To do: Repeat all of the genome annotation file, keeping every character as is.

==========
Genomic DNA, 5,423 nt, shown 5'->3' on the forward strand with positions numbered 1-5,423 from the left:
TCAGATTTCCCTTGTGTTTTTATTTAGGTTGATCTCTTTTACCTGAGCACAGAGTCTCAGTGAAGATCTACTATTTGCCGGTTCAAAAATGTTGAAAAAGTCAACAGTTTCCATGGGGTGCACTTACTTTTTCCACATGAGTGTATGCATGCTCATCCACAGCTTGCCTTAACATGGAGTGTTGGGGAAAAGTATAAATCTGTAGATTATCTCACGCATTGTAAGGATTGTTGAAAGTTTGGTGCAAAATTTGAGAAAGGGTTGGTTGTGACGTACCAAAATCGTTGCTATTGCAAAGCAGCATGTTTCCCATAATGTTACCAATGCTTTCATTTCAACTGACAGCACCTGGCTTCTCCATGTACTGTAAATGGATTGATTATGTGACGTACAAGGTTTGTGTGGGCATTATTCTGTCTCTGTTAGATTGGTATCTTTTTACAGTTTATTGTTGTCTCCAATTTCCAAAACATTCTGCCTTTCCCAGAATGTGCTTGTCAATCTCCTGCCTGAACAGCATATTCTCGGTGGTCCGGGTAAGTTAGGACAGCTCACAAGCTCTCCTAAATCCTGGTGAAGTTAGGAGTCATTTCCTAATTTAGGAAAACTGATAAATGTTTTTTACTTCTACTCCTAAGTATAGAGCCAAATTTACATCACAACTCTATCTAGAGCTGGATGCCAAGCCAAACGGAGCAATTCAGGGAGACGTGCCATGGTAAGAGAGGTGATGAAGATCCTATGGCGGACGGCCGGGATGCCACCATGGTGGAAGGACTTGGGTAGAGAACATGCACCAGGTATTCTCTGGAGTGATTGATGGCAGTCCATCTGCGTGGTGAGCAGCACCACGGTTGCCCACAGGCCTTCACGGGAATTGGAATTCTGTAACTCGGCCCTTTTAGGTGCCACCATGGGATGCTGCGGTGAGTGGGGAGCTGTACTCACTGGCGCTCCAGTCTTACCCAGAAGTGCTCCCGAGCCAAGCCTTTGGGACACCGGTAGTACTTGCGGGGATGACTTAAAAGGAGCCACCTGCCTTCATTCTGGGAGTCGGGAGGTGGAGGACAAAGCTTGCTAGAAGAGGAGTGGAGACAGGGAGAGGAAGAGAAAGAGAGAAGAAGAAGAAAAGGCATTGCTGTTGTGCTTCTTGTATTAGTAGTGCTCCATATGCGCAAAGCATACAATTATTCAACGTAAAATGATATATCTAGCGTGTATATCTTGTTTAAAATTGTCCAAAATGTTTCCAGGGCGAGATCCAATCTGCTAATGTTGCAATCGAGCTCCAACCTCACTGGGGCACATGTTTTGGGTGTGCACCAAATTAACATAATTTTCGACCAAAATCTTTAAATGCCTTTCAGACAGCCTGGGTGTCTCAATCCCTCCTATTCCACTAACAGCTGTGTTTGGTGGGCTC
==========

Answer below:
Genomic DNA, 5,423 nt, shown 5'->3' on the forward strand with positions numbered 1-5,423 from the left:
TCAGATTTCCCTTGTGTTTTTATTTAGGTTGATCTCTTTTACCTGAGCACAGAGTCTCAGTGAAGATCTACTATTTGCCGGTTCAAAAATGTTGAAAAAGTCAACAGTTTCCATGGGGTGCACTTACTTTTTCCACATGAGTGTATGCATGCTCATCCACAGCTTGCCTTAACATGGAGTGTTGGGGAAAAGTATAAATCTGTAGATTATCTCACGCATTGTAAGGATTGTTGAAAGTTTGGTGCAAAATTTGAGAAAGGGTTGGTTGTGACGTACCAAAATCGTTGCTATTGCAAAGCAGCATGTTTCCCATAATGTTACCAATGCTTTCATTTCAACTGACAGCACCTGGCTTCTCCATGTACTGTAAATGGATTGATTATGTGACGTACAAGGTTTGTGTGGGCATTATTCTGTCTCTGTTAGATTGGTATCTTTTTACAGTTTATTGTTGTCTCCAATTTCCAAAACATTCTGCCTTTCCCAGAATGTGCTTGTCAATCTCCTGCCTGAACAGCATATTCTCGGTGGTCCGGGTAAGTTAGGACAGCTCACAAGCTCTCCTAAATCCTGGTGAAGTTAGGAGTCATTTCCTAATTTAGGAAAACTGATAAATGTTTTTTACTTCTACTCCTAAGTATAGAGCCAAATTTACATCACAACTCTATCTAGAGCTGGATGCCAAGCCAAACGGAGCAATTCAGGGAGACGTGCCATGGTAAGAGAGGTGATGAAGATCCTATGGCGGACGGCCGGGATGCCACCATGGTGGAAGGACTTGGGTAGAGAACATGCACCAGGTATTCTCTGGAGTGATTGATGGCAGTCCATCTGCGTGGTGAGCAGCACCACGGTTGCCCACAGGCCTTCACGGGAATTGGAATTCTGTAACTCGGCCCTTTTAGGTGCCACCATGGGATGCTGCGGTGAGTGGGGAGCTGTACTCACTGGCGCTCCAGTCTTACCCAGAAGTGCTCCCGAGCCAAGCCTTTGGGACACCGGTAGTACTTGCGGGGATGACTTAAAAGGAGCCACCTGCCTTCATTCTGGGAGTCGGGAGGTGGAGGACAAAGCTTGCTAGAAGAGGAGTGGAGACAGGGAGAGGAAGAGAAAGAGAGAAGAAGAAGAAAAGGCATTGCTGTTGTGCTTCTTGTATTAGTAGTGCTCCATATGCGCAAAGCATACAATTATTCAACGTAAAATGATATATCTAGCGTGTATATCTTGTTTAAAATTGTCCAAAATGTTTCCAGGGCGAGATCCAATCTGCTAATGTTGCAATCGAGCTCCAACCTCACTGGGGCACATGTTTTGGGTGTGCACCAAATTAACATAATTTTCGACCAAAATCTTTAAATGCCTTTCAGACAGCCTGGGTGTCTCAATCCCTCCTATTCCACTAACAGCTGTGTTTGGTGGGCTC